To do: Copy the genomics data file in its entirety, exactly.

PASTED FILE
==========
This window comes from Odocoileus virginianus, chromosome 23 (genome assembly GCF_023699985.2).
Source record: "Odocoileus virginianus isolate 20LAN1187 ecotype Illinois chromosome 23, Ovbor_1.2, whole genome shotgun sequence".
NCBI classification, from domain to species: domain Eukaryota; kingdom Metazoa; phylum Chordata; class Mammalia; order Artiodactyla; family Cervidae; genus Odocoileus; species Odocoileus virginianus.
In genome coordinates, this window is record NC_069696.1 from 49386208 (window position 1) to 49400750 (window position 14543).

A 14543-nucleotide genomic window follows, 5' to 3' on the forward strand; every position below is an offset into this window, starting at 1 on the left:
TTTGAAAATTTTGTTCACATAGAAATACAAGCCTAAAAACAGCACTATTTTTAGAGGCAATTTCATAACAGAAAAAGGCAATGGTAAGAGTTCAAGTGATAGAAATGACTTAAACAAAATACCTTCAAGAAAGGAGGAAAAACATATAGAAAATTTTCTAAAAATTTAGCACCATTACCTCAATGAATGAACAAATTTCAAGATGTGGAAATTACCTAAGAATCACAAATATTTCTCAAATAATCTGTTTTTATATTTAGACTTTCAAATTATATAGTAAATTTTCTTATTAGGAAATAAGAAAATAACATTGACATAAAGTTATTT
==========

This window comes from Odocoileus virginianus, chromosome 23 (genome assembly GCF_023699985.2).
Source record: "Odocoileus virginianus isolate 20LAN1187 ecotype Illinois chromosome 23, Ovbor_1.2, whole genome shotgun sequence".
NCBI classification, from domain to species: domain Eukaryota; kingdom Metazoa; phylum Chordata; class Mammalia; order Artiodactyla; family Cervidae; genus Odocoileus; species Odocoileus virginianus.
In genome coordinates, this window is record NC_069696.1 from 49386208 (window position 1) to 49400750 (window position 14543).

A 14543-nucleotide genomic window follows, 5' to 3' on the forward strand; every position below is an offset into this window, starting at 1 on the left:
TTTGAAAATTTTGTTCACATAGAAATACAAGCCTAAAAACAGCACTATTTTTAGAGGCAATTTCATAACAGAAAAAGGCAATGGTAAGAGTTCAAGTGATAGAAATGACTTAAACAAAATACCTTCAAGAAAGGAGGAAAAACATATAGAAAATTTTCTAAAAATTTAGCACCATTACCTCAATGAATGAACAAATTTCAAGATGTGGAAATTACCTAAGAATCACAAATATTTCTCAAATAATCTGTTTTTATATTTAGACTTTCAAATTATATAGTAAATTTTCTTATTAGGAAATAAGAAAATAACATTGACATAAAGTTATTT